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From: Alan Gutierrez (alan-boost_at_[hidden])
Date: 2004-12-30 15:07:57

* David Abrahams <dave_at_[hidden]> [2004-12-30 14:53]:
> Reece Dunn wrote:
> > David Abrahams wrote:
> >> Yeah, geez. Single-rooted hierarchies of diverse functionality with a
> >> root class called "object" were discredited long ago, weren't they?
> >
> > I am not suggesting a single-rooted heirarchy for *all* the classes as
> > that would be stupid. MFC does it to support their own version of RTTI,
> > memory leak tracking, etc. Java does it because it doesn't have
> > templates. .NET has it because it treats every object as a COM object.
> Python does it too. It's not neccessarily wrong for other languages;
> just C++.
> > The heirarchy above is for a UI object, where a UI object has
> > moving/positioning and event handling integral to it. Consider:
> >
> > How do you intend on writing *UI objects* - frames, widgets, layout
> > managers, etc. - that can interact with each other, be moved and process
> > events correctly without sharing a common *ui::object* base? Here, I was
> > using the namespace as part of the name to denote the role that the
> > class plays, not that it is a monolithic uberclass.
> A layout manager that can be moved?? Maybe you have something else in
> mind, but I understand a layout manager to be a supplier of logic with
> no graphical representation.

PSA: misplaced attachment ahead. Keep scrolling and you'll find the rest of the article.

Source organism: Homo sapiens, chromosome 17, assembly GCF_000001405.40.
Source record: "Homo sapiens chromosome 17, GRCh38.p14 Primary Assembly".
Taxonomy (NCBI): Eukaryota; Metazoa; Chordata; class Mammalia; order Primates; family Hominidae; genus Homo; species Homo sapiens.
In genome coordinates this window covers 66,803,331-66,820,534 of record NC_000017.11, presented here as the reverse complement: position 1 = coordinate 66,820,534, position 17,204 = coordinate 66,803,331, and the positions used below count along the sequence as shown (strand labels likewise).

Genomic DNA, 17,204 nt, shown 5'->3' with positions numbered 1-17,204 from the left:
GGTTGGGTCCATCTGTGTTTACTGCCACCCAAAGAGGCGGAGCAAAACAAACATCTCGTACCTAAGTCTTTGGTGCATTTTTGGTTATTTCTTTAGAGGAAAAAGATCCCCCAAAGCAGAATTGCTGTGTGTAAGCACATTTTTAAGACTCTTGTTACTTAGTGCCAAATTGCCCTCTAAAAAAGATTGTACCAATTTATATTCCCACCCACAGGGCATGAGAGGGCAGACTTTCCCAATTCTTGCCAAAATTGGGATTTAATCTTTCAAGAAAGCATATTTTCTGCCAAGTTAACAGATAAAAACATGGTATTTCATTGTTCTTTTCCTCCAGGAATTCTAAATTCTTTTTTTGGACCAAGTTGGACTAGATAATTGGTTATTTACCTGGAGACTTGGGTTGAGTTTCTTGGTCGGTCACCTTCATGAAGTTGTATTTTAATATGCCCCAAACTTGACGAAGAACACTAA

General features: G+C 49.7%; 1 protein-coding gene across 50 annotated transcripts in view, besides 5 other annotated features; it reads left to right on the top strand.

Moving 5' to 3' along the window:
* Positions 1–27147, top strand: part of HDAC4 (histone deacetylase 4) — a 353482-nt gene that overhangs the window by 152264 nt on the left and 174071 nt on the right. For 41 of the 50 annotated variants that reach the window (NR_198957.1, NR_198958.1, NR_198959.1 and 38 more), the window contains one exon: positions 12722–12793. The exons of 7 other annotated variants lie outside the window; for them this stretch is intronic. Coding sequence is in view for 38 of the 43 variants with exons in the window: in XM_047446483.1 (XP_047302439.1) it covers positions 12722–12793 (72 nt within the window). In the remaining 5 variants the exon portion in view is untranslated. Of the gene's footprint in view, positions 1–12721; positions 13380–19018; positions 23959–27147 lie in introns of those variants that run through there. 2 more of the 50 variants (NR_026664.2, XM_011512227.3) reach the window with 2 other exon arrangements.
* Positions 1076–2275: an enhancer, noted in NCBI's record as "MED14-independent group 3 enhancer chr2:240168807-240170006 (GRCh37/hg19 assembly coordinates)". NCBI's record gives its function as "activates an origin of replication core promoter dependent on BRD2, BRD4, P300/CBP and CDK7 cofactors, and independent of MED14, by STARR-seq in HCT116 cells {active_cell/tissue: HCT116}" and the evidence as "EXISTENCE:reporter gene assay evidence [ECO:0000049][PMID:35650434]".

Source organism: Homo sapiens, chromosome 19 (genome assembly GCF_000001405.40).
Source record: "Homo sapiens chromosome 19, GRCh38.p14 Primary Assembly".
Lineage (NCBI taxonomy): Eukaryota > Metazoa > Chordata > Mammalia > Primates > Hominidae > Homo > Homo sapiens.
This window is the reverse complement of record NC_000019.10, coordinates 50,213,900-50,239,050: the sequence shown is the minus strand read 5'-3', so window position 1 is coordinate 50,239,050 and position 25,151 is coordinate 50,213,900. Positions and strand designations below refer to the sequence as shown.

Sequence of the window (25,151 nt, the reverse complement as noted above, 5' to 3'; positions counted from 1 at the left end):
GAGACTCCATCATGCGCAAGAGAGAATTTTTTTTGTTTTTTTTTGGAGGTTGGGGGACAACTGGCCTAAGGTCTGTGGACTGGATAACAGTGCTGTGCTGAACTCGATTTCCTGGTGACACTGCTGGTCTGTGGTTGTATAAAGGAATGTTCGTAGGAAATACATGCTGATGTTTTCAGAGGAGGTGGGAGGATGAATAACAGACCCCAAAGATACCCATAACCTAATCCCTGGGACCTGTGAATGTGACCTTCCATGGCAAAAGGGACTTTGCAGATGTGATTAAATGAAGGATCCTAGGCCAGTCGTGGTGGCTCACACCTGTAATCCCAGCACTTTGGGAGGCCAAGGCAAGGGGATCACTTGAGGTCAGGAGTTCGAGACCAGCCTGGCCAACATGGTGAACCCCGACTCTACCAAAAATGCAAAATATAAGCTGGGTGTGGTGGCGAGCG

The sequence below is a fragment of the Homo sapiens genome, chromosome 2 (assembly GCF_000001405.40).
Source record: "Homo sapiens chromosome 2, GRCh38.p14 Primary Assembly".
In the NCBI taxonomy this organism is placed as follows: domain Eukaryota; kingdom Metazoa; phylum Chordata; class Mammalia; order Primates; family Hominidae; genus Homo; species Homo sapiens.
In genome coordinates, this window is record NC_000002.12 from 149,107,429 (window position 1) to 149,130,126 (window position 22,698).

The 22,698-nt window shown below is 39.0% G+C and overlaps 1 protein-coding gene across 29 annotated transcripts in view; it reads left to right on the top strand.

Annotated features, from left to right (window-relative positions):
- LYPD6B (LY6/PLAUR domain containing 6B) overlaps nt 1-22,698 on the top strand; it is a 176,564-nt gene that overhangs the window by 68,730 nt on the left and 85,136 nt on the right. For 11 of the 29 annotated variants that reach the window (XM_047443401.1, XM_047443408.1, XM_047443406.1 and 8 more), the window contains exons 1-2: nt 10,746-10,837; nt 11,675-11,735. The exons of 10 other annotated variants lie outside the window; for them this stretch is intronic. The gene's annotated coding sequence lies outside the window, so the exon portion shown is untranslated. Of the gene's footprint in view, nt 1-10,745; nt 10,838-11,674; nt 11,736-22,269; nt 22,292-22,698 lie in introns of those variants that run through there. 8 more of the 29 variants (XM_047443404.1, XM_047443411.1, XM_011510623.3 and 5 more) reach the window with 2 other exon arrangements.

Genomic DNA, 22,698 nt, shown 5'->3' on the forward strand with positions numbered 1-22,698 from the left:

That's the distinction I'm trying to make between renderers and
    Reece is discussion a form/frame renderer. The strategy there is
    to use a tree of nested boxes.

    Yuumight have a splitter layout containing a NS/EW layout,
    containing a grid layout (not a grid renderer, but an object
    that arranges more objects in a fixed grid), in the grid layout
    you have a list box, it has list items, etc.
    When the splitter is moved, it changes shape and calls the
    ES/EW layout, which changes shape and calls the grid layout,
    which changes shape and calls the list box, which changes shape
    and calls the list items, which change shape and call...

    Java AWT, Swing, Delphi all use the term Layout to describe
    these boxes of boxes.

    A grid layout is an row/column layout of from controls, it
    doesn't provied for resizing, sorting, ranges.

    A flow layout lays out controls left to right, but it doesn't
    layout text, paragraphs, columns, etc.

    In this strategy, you are choosing to use memory to model each
    axis-aligned bounding box as an actual object.

    This is why I call it the *form* rendering strategy, and draw
    distinctions between the *grid*, *document*, and *canvas*
    rendering strategies.

    That is why I'm talking about rendering, to make the distiction
    between this simple, but inscalable strategy, and other, more
    scaleable rendering strategies. There is a place for the *form*
    strategy, but I don't think it is a foundation for all
    rendering. Especially not in a generic programming language.

Alan Gutierrez

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